Biochar is charcoal type created by the pyrolysis of biomass, and differs from ordinary charcoal only in the sense that its primary use is not for fuel, but for biosequestration or atmospheric carbon capture and storage. As much as 12 percent of the world’s human caused greenhouse gas emissions could be sustainably offset by producing biochar. (more…)
Since the Obama Administration came to power in Washington, the EPA has taken upon itself the mission of addressing global climate change. They have been very proactive in getting information out confirming that climate change exists and that it is caused, at least in part, by human activities. Ten petitions were sent to the agency to challenge the EPA’s position (more…)
On Saturday July 31st, the Residential Solar 101 team joined about 150 other volunteers for Grid Alternatives’ Solarthon 2010. In the eight hours we were there, the teams worked to install solar panels on nine different houses in West Oakland. On average, each system was 2 kW in size. A total of 18 Kilowatts (kW) of solar generating capacity was installed (more…)
Restoring damaged rainforest is a more effective way of capturing carbon than cultivating industrial, single-species tree plantations, according to a new study. After testing three types of plantations in northeastern Australia — monoculture plantations of native conifers, mixed plantations, and restored rainforests containing a diversity of trees — Australian (more…)
Yesterday was a great day to be in Colorado. First, I toured a Federal Railroad Administration facility–the work the FRA crew is doing there really deserves its own blog post, so stay tuned for that one next week.
Using lighter colors for rooftops and streets worldwide could help reduce global temperatures and offset the heat from as much as two years of global greenhouse gas emissions, according to a new study. After examining the results from a global land surface model from NASA Goddard Space Flight Center, researchers at the Lawrence Berkeley National Laboratory (more…)
(Reuters) – Democrats in the U.S. Senate aim to debate in late July a bill clamping down on offshore oil drilling practices and fostering more alternative energy use, but no decision has been made on whether to include controversial climate change provisions, aides said on Friday.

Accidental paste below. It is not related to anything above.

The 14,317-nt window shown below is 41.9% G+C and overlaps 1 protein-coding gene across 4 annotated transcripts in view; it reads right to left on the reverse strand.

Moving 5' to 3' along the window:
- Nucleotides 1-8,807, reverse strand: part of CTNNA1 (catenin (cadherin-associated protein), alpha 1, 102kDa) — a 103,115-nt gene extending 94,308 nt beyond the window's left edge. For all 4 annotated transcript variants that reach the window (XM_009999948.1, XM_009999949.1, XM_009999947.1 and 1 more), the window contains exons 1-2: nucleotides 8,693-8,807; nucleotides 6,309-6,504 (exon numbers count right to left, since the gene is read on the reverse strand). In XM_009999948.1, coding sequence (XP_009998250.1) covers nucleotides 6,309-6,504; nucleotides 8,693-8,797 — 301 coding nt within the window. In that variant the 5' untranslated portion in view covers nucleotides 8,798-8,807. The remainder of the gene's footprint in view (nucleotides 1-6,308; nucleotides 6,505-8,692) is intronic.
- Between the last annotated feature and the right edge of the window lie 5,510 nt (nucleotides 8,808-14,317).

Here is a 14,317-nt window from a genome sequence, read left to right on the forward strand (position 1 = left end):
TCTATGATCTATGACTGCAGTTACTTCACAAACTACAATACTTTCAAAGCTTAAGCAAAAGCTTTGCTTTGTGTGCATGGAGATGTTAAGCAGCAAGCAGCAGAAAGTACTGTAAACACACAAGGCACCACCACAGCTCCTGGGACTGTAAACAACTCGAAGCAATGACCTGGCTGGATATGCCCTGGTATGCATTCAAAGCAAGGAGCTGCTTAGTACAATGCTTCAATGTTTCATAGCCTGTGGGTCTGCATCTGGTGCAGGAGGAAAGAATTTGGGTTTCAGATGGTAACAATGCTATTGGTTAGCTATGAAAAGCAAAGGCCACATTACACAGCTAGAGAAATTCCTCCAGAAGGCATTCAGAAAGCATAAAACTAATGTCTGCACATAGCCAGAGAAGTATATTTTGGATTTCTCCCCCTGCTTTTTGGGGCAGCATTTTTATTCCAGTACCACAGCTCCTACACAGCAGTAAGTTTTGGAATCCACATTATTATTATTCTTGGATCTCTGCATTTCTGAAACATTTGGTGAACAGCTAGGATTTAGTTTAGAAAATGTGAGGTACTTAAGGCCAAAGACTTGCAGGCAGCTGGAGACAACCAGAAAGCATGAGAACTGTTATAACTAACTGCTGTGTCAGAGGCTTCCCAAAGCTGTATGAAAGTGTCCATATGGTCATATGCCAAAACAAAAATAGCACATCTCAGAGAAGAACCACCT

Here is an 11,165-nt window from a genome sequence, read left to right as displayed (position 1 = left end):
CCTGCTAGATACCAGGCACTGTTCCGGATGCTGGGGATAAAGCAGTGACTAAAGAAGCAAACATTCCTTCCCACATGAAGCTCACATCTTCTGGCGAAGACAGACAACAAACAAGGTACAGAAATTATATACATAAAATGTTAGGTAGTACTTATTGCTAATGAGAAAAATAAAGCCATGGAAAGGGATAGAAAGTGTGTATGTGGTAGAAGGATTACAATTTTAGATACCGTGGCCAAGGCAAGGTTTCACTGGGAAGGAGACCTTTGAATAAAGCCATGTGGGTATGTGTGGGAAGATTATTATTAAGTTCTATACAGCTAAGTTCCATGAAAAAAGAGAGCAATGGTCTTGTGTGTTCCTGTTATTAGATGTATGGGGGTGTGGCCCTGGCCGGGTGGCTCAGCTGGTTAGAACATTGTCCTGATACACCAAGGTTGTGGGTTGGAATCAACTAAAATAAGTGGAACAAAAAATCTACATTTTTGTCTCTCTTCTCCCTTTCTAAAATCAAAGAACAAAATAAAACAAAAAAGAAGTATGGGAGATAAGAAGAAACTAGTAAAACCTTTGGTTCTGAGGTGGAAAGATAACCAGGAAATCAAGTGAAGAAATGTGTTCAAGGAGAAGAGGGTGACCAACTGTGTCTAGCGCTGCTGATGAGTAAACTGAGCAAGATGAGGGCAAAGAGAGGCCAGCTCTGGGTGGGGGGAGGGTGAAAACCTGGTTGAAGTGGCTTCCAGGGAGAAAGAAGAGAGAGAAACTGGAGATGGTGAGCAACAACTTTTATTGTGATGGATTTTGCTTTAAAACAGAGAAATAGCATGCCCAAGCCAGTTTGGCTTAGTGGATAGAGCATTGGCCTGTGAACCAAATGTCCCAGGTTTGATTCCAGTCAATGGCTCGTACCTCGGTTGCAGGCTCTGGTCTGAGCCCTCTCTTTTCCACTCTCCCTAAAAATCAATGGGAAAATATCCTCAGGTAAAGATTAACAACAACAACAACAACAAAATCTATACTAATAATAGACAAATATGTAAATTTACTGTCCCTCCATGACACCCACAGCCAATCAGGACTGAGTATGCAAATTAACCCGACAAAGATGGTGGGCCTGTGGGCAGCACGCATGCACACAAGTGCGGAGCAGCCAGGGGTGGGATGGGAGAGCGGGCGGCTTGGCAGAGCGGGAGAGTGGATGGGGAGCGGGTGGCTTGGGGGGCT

As the Gulf of Mexico oil spill entered its 81st day with BP still unable to plug its leaking undersea well, the Senate was planning a two-week debate on an energy and environmental bill that could start as early as July 19. (more…)
The reporting of greenhouse gas emissions by major sources of these pollutants is gaining momentum.
The U.S. Environmental Protection Agency (EPA) is finalizing requirements under its national mandatory greenhouse gas (GHG) reporting program for underground coal mines, industrial wastewater treatment systems, industrial waste landfills and magnesium (more…)
Many energy experts contend natural gas is the ideal fuel as the world makes the transition to renewable energy. But since much of that gas will come from underground shale, potentially at high environmental cost, it would be far better to skip the natural gas phase and move straight to massive deployment of solar and wind power.
For several years, many voices, including Texas energy baron T. Boone Pickens, have been touting natural gas as the best energy source to form a bridge between the current fossil-fuel economy and a renewable energy (more…)
Natural gas will play an increasingly important role in powering the U.S., doubling its share of the energy market from 20 percent to 40 percent within several decades, according to a report from the Massachusetts Institute of Technology. A key reason behind the rise of natural gas is the increasing extraction of gas from underground shale deposits, a controversial practice that poses significant environmental risks. (more…)